BYU women’s soccer hopes to build on successful spring season

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Ari Davis
Nadia Gomes pushes past an OSU defender to the goal. (Ari Davis)

Replacing seniors on a college roster is a common issue every offseason across the country.

For the BYU women’s soccer team, last year’s group of seniors left a sizable gap to fill.

Most noticeably, the Cougars lost NSCAA All-American Ashley Hatch, WCC Player of the Year Michele Vasconcelos and First-Team All-WCC player Elena Medeiros after making it to the third round of the NCAA Tournament and a No. 9 national ranking last season.

Hatch led the Cougars and ranked third nationally with 19 goals last fall. The scoring outbreak earned her a call-up to the U.S. Women’s National Team in October, where she played in a friendly at Rio Tinto Stadium in Sandy, Utah.

Hatch was the first BYU player to make the senior national team’s roster since current assistant coach Aleisha Cramer Rose played in 2002 and was drafted second overall in the National Women’s Soccer League draft.

Vasconcelos tallied 13 assists, which placed her fourth nationally. Medeiros had six goals and six assists on the season.

Overall, the departed seniors scored 44 of the team’s 58 goals and led BYU to the third-most proficient offense in the country. Heading into 2017, the scoring would need to come from new sources.

“We had some very influential players graduate,” said assistant coach Brent Anderson. “It was going to be a challenge this spring as players stepped into those new roles, had more playing time, and more opportunities.”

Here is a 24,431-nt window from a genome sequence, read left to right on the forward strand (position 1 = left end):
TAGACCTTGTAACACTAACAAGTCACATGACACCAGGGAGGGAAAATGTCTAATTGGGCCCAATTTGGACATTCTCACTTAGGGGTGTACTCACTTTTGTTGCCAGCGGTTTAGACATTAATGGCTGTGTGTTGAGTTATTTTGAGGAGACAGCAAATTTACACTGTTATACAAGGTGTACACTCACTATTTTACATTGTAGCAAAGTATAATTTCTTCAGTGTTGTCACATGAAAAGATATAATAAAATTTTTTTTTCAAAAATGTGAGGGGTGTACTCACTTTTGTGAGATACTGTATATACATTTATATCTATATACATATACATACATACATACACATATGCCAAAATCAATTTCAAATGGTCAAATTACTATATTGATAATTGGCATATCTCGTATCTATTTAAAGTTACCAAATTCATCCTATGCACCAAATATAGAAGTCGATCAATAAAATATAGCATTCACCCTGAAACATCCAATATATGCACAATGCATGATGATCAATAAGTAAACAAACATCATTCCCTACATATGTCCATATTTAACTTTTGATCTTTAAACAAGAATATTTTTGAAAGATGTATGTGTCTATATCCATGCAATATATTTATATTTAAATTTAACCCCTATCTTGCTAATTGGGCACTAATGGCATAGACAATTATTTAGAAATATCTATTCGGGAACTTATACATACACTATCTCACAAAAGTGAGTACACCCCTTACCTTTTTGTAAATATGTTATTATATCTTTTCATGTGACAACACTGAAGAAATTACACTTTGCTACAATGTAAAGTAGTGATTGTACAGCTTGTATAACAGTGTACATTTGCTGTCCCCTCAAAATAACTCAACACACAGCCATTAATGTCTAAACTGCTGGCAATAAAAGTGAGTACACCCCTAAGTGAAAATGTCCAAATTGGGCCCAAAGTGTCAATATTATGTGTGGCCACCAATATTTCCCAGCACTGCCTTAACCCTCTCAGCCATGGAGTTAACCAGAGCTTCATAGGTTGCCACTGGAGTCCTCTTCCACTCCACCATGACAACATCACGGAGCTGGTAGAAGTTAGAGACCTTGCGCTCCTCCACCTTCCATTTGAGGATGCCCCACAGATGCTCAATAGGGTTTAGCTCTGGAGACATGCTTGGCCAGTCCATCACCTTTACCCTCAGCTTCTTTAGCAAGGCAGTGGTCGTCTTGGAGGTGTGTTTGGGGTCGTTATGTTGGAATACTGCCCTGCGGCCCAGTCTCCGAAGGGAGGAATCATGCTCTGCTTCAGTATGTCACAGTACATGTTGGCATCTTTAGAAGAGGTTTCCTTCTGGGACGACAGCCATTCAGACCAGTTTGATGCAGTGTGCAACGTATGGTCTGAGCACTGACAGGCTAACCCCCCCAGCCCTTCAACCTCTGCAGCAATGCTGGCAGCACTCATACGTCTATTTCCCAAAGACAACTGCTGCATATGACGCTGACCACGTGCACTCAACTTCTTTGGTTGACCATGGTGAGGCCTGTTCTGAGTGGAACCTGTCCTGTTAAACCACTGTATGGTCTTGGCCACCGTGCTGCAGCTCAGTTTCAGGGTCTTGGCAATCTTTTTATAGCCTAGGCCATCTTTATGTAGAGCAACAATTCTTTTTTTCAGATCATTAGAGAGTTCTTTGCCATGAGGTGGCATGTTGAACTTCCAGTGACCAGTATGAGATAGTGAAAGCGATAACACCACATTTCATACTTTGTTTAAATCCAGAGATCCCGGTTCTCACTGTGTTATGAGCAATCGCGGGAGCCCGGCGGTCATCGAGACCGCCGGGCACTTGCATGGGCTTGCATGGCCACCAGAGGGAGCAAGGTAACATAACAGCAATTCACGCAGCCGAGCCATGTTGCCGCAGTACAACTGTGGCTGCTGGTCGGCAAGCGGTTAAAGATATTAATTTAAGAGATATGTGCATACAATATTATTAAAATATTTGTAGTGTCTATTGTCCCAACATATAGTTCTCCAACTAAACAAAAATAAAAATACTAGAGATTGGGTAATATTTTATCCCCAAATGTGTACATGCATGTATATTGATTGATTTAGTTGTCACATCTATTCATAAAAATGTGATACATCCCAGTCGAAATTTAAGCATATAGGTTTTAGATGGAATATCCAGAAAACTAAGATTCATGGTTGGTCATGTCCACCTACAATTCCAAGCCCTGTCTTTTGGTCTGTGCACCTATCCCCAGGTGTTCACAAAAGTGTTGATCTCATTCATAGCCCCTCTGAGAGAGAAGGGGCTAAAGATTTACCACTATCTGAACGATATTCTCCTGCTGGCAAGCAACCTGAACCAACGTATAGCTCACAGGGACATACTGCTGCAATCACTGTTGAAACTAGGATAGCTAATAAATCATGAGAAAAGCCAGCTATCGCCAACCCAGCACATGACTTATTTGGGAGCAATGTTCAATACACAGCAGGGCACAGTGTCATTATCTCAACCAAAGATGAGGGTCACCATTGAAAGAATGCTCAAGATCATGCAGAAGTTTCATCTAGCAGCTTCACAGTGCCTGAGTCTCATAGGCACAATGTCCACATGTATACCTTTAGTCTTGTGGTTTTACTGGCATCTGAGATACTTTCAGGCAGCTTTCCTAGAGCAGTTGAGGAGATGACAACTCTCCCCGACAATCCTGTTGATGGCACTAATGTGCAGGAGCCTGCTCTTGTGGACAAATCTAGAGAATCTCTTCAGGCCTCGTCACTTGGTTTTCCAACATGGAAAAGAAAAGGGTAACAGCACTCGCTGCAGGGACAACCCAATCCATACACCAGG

After a 7-1 spring record, which included a win over defending national champion USC, the Cougars seem primed to pick up right where they left off last December.

BYU tallied 18 goals in the offseason matches, with senior Nadia Gomes and sophomore Elise Flake scoring five apiece.

On the defensive side of the ball, BYU allowed just seven goals and had five shutouts in eight games.

The shutouts against defending champion USC and UNLV came without last year’s WCC Defensive Player of the Year Taylor Isom, who was called up to the U.S. Under-23 Women’s National Team.

“We tested ourselves this spring the best we could,” Anderson said. “It was a great opportunity for (our players) to really show what they can do.”

NCAA rules limit travel and time commitments in the spring, so all eight games were played on Saturdays in Provo or Las Vegas against teams from Utah, Nevada or California.

Anderson said the team hopes the players transfer the successful spring into a productive summer leading into the fall season.

In addition to roster changes, South Field’s playing surface was redone over the offseason.

The biggest improvement from the project will be an improved playing surface drainage system. Heavy rains in the past have made the field difficulty to play on at times, and the new system will help the field remain playable during rough weather.

Additionally, a brand new field of Kentucky bluegrass was laid down.

“This project has been really impressive,” Anderson said. “The forethought and the precision put into preparing the field and getting it back together has been amazing to watch and be a part of.”

The Cougars’ first home game this fall will be against Ohio State in August.

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